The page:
• FIG. 7 is a block diagram of a curator device (502) of the interactive display system (500) of FIG. 5, according to another example of the principles described herein. Elements numbered identically with respect to FIG. 6 indicate similar elements within FIG. 7. The example of FIG. 7 further includes peripheral device adapters (603). The peripheral device adapters (603) provide an interface to input/output devices, such as, for example, the display device (609), a mouse, or a keyboard. The peripheral device adapters (603) may also provide access to other external devices such as an external storage device such as the database (FIG. 5, 503), a number of network devices such as, for example, servers, switches, and routers, client devices, other types of computing devices, and combinations thereof.
  • The display device (609) may be provided to allow a user of the curator device (502) to interact with and implement the functionality of the curator device (502). The peripheral device adapters (603) may also create an interface between the processor (601) and the display device (609), a printer, or other media output devices. The curator device (500) may, when executed by the processor (601), display the number of graphical user interfaces (GUIs) on the display device (609) associated with the executable program code representing the number of applications stored on the data storage device (602). The GUIs may include aspects of the executable code including executable code that displays data captured from and projected onto the display areas (150). Additionally, via making a number of interactive gestures on the GUIs of the display device (109), a user may, through the use of the curator device (502), instruct the imaging devices (102) to project data onto the display areas (150) and capture images of information displayed on the display areas (150). Examples of display devices (609) include a computer screen, a laptop screen, a mobile device screen, a personal digital assistant (FDA) screen, and a tablet screen, among other display devices (606).
  • In addition to the data transfer module (610) described above, the curator device (502) may include a number of additional modules. For example, the curator device (502) may include a stitching module (611) to, when executed by the processor (101), cause the captured or projected images to form a single image. The stitching module (611) acts as a data synchronization device by time coding the captured still and video images to preserve evolution of the markings on the display area (150).
  • Specifically, the stitching module (611), in the case of stitching a number of images captured by the image capture devices (303) and/or sensors (305) of the imaging devices (102), receives data representing the images captured, and combines the plurality of captured images with overlapping fields of view to produce a segmented high-resolution image. In one example, the stitching module (611) may stitch captured still images as well as captured video images.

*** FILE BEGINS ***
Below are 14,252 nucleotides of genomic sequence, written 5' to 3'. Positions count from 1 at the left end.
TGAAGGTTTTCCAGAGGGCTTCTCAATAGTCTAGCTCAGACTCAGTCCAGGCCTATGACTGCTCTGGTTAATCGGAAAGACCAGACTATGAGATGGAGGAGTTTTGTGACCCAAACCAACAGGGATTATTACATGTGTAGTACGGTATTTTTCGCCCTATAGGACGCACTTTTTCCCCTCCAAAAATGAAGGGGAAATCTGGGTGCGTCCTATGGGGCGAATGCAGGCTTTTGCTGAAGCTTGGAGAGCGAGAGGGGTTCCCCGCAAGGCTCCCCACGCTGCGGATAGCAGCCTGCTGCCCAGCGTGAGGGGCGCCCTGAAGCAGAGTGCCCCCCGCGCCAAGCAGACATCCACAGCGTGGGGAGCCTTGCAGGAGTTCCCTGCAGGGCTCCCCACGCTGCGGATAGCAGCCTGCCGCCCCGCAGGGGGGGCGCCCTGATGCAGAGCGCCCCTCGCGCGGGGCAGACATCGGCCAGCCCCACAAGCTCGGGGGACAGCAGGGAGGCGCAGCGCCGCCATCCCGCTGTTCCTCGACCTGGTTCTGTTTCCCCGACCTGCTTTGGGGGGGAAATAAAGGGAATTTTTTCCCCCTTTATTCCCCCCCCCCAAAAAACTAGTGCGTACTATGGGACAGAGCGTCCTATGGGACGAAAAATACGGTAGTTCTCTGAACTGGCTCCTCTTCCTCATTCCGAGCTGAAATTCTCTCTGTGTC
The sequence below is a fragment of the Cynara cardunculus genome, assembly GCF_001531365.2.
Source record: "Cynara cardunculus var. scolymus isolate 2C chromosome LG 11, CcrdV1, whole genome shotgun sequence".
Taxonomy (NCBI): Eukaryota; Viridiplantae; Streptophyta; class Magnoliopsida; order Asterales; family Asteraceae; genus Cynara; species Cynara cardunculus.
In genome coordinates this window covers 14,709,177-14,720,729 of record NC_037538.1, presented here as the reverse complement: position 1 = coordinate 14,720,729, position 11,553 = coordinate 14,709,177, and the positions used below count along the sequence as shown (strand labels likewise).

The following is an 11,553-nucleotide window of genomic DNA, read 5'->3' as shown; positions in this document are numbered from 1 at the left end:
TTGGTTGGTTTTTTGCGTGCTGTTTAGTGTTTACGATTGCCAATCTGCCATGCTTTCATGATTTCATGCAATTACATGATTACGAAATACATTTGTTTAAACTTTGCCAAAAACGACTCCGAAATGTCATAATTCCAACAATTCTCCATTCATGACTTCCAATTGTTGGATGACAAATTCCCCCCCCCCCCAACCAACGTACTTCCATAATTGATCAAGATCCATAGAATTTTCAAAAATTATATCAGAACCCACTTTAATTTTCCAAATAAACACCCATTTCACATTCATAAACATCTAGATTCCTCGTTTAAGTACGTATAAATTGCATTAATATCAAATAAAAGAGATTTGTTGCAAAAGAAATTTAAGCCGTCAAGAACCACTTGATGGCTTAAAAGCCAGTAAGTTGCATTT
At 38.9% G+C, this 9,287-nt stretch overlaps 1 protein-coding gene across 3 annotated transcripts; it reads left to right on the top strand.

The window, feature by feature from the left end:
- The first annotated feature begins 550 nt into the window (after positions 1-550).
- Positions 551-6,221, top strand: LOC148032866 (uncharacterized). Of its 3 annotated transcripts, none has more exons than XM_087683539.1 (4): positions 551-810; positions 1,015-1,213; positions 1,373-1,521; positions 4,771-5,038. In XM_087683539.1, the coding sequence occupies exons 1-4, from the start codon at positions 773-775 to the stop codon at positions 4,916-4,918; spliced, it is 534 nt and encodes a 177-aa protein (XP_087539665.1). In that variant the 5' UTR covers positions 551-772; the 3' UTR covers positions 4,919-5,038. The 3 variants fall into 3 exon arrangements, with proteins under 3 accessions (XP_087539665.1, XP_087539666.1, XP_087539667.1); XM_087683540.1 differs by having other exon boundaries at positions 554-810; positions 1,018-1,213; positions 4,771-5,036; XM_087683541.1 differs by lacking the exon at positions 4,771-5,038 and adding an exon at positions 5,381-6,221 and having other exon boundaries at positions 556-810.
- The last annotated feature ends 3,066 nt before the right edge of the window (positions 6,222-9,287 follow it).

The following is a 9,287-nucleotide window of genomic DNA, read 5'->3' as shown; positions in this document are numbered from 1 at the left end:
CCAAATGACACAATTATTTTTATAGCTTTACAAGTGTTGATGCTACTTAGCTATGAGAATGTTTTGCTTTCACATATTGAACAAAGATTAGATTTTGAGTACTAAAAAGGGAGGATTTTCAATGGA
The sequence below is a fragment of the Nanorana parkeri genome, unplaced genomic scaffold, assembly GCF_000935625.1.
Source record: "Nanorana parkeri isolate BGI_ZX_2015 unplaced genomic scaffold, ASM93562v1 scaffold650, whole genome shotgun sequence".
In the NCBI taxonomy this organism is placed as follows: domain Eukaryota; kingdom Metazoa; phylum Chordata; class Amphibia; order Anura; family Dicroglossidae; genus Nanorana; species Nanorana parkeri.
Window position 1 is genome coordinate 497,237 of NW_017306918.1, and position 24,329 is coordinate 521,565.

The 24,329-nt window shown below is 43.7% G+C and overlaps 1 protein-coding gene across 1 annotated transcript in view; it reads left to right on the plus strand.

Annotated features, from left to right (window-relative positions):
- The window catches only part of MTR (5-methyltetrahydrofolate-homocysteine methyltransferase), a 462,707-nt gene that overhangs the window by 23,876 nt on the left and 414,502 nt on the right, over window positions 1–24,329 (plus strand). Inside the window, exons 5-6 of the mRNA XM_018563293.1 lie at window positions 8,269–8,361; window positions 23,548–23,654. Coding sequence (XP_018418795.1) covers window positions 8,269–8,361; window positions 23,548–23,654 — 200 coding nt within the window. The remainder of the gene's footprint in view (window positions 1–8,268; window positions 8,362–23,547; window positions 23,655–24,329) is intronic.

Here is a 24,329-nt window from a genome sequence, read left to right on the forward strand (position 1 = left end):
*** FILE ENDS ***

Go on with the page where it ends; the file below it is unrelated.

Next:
• Further, the stitching module (611), in the case of stitching a an image projected by the image projectors (302) of the imaging devices (102) on the display area (150), divides an image stored, for example, on the data storage device (602), into sections that are to be rendered by the image projectors (302). In this case, the stitching module (611) divides the image into the sections and stitches the sections together using the image projectors (302) to form a complete image on the display area (150). The stitching process performed by the image projectors (302) may, in one example, be performed using image projectors (302) of imaging devices (102) such as imaging device (102-1) that are not associated with a common display area (150) as a number of other imaging devices (102) such as imaging devices (102-2, 102-3, 102-4). In this example, a portion of the image to be displayed may be displayed on display area (150-1) using imaging device (102-1) as well as display area (150-2) using imaging devices (102-2, 102-3, 102-4). In one example, the stitching module (611) may stitch projected still images as well as projected video images. Further, in one example, a stitched image may be displayed to a user 84346905 on the display device (609) of the curator device (502) to allow a user to confirm what images are captured or projected. Further, in the case of stitching video images, the stitching module (611) may synchronize video content captured by the plurality of imaging devices (102).
  • The curator device (502) may further include a room switching module (612) to, when executed by the processor (101), allow for the transmission of data captured and projected on a first interactive display system (500) to another. The room switching module (612), when executed by the processor (601) of the curator device (502), saves room data defining information projected onto and captured from the first display area(s) (150) of a first interactive display system (500), and stores the room data on, for example, the data storage device (602) of the curator device (502) and/or the database (FIG. 5, 503). The room data may then be restored to the first interactive display system (500) or another interactive display system (500). As described above, this allows a user to switch physical rooms within a building if necessary, or revisit a previous collaboration meeting and refresh his or her recollection of the topics discussed during the collaborative meeting.